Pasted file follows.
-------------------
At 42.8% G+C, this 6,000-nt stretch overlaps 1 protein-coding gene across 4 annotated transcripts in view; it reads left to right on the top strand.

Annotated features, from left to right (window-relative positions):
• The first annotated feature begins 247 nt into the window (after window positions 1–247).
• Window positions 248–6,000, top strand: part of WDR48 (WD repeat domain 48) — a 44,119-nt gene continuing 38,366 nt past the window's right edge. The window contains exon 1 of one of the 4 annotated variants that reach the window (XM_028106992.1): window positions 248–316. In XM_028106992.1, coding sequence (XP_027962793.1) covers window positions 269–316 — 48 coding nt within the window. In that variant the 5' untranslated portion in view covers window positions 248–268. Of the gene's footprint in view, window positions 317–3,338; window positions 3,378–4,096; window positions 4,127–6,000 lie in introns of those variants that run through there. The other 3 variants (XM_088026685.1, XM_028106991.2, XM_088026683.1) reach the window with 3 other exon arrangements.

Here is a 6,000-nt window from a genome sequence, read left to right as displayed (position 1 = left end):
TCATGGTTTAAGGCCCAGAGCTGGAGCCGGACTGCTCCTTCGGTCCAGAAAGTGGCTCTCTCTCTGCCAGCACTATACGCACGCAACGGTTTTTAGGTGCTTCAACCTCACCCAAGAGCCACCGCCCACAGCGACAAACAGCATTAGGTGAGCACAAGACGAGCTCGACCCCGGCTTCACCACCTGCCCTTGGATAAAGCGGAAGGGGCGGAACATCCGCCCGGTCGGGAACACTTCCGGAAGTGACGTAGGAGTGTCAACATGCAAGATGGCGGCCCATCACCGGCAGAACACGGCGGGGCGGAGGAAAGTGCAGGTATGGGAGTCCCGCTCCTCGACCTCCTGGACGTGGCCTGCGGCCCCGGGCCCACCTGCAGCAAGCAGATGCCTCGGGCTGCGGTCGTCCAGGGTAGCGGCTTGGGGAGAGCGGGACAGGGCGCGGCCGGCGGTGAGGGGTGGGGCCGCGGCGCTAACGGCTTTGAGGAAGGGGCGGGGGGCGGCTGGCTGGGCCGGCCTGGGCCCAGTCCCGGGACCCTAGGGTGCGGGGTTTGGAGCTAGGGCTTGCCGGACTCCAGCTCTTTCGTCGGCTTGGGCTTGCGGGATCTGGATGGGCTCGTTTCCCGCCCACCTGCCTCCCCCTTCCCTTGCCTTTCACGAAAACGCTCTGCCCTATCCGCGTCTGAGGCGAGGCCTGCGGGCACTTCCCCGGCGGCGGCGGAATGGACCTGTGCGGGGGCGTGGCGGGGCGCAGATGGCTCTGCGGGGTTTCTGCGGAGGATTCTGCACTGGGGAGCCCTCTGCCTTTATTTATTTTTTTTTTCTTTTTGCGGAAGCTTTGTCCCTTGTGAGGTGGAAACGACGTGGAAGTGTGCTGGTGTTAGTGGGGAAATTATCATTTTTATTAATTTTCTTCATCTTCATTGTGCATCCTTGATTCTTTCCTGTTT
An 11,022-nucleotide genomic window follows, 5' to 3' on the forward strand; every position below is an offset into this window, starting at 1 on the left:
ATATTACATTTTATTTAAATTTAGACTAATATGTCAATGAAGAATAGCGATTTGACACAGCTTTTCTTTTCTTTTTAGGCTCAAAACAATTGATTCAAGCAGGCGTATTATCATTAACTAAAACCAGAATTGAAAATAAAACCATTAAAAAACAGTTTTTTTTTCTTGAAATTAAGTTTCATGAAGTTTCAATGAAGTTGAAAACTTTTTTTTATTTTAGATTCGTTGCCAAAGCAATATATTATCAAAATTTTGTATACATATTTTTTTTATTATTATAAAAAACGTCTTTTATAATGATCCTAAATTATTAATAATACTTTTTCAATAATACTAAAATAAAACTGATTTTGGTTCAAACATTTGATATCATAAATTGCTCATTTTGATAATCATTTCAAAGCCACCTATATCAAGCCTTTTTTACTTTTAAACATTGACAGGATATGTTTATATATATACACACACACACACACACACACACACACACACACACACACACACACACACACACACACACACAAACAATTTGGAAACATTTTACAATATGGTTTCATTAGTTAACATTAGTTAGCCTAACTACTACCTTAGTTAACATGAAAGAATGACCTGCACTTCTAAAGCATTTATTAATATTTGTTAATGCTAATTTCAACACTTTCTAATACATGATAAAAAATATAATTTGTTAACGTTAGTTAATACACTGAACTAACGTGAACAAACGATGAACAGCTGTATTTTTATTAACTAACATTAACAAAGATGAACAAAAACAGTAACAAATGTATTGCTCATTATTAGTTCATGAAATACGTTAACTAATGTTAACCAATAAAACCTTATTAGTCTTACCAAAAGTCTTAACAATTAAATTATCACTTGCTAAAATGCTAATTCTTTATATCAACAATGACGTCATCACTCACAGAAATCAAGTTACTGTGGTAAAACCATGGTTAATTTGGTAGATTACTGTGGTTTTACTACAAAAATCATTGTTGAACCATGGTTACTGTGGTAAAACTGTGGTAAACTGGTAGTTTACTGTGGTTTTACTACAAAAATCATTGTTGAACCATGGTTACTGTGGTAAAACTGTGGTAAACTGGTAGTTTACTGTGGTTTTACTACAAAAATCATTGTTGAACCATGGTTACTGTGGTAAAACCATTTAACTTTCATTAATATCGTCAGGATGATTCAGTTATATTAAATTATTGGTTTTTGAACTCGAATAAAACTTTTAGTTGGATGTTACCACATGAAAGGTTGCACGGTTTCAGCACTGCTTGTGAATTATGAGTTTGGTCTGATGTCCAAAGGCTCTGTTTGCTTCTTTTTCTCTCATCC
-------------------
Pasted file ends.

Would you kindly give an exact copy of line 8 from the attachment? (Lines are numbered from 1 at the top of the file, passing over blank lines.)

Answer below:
ATATTACATTTTATTTAAATTTAGACTAATATGTCAATGAAGAATAGCGATTTGACACAGCTTTTCTTTTCTTTTTAGGCTCAAAACAATTGATTCAAGCAGGCGTATTATCATTAACTAAAACCAGAATTGAAAATAAAACCATTAAAAAACAGTTTTTTTTTCTTGAAATTAAGTTTCATGAAGTTTCAATGAAGTTGAAAACTTTTTTTTATTTTAGATTCGTTGCCAAAGCAATATATTATCAAAATTTTGTATACATATTTTTTTTATTATTATAAAAAACGTCTTTTATAATGATCCTAAATTATTAATAATACTTTTTCAATAATACTAAAATAAAACTGATTTTGGTTCAAACATTTGATATCATAAATTGCTCATTTTGATAATCATTTCAAAGCCACCTATATCAAGCCTTTTTTACTTTTAAACATTGACAGGATATGTTTATATATATACACACACACACACACACACACACACACACACACACACACACACACACACACACACACACACAAACAATTTGGAAACATTTTACAATATGGTTTCATTAGTTAACATTAGTTAGCCTAACTACTACCTTAGTTAACATGAAAGAATGACCTGCACTTCTAAAGCATTTATTAATATTTGTTAATGCTAATTTCAACACTTTCTAATACATGATAAAAAATATAATTTGTTAACGTTAGTTAATACACTGAACTAACGTGAACAAACGATGAACAGCTGTATTTTTATTAACTAACATTAACAAAGATGAACAAAAACAGTAACAAATGTATTGCTCATTATTAGTTCATGAAATACGTTAACTAATGTTAACCAATAAAACCTTATTAGTCTTACCAAAAGTCTTAACAATTAAATTATCACTTGCTAAAATGCTAATTCTTTATATCAACAATGACGTCATCACTCACAGAAATCAAGTTACTGTGGTAAAACCATGGTTAATTTGGTAGATTACTGTGGTTTTACTACAAAAATCATTGTTGAACCATGGTTACTGTGGTAAAACTGTGGTAAACTGGTAGTTTACTGTGGTTTTACTACAAAAATCATTGTTGAACCATGGTTACTGTGGTAAAACTGTGGTAAACTGGTAGTTTACTGTGGTTTTACTACAAAAATCATTGTTGAACCATGGTTACTGTGGTAAAACCATTTAACTTTCATTAATATCGTCAGGATGATTCAGTTATATTAAATTATTGGTTTTTGAACTCGAATAAAACTTTTAGTTGGATGTTACCACATGAAAGGTTGCACGGTTTCAGCACTGCTTGTGAATTATGAGTTTGGTCTGATGTCCAAAGGCTCTGTTTGCTTCTTTTTCTCTCATCC